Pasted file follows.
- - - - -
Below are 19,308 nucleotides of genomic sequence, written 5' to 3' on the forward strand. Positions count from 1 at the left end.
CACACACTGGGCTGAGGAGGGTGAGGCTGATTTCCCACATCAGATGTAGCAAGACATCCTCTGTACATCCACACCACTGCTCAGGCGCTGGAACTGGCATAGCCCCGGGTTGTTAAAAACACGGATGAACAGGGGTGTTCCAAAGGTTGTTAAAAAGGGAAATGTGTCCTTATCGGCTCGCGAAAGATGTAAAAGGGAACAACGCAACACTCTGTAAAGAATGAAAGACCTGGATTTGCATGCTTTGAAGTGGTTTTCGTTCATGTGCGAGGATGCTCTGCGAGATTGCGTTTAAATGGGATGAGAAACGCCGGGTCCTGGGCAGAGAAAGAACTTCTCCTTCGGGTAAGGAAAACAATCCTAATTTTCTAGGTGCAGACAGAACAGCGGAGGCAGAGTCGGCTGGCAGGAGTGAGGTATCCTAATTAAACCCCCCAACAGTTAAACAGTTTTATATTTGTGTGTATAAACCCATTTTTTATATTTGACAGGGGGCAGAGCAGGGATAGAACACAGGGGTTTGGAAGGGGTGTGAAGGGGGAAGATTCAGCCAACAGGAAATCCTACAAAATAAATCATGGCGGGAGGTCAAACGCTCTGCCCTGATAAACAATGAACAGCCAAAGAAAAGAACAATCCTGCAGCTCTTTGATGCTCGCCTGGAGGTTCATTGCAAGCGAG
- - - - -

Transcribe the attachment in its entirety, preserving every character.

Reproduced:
Below are 19,308 nucleotides of genomic sequence, written 5' to 3' on the forward strand. Positions count from 1 at the left end.
CACACACTGGGCTGAGGAGGGTGAGGCTGATTTCCCACATCAGATGTAGCAAGACATCCTCTGTACATCCACACCACTGCTCAGGCGCTGGAACTGGCATAGCCCCGGGTTGTTAAAAACACGGATGAACAGGGGTGTTCCAAAGGTTGTTAAAAAGGGAAATGTGTCCTTATCGGCTCGCGAAAGATGTAAAAGGGAACAACGCAACACTCTGTAAAGAATGAAAGACCTGGATTTGCATGCTTTGAAGTGGTTTTCGTTCATGTGCGAGGATGCTCTGCGAGATTGCGTTTAAATGGGATGAGAAACGCCGGGTCCTGGGCAGAGAAAGAACTTCTCCTTCGGGTAAGGAAAACAATCCTAATTTTCTAGGTGCAGACAGAACAGCGGAGGCAGAGTCGGCTGGCAGGAGTGAGGTATCCTAATTAAACCCCCCAACAGTTAAACAGTTTTATATTTGTGTGTATAAACCCATTTTTTATATTTGACAGGGGGCAGAGCAGGGATAGAACACAGGGGTTTGGAAGGGGTGTGAAGGGGGAAGATTCAGCCAACAGGAAATCCTACAAAATAAATCATGGCGGGAGGTCAAACGCTCTGCCCTGATAAACAATGAACAGCCAAAGAAAAGAACAATCCTGCAGCTCTTTGATGCTCGCCTGGAGGTTCATTGCAAGCGAG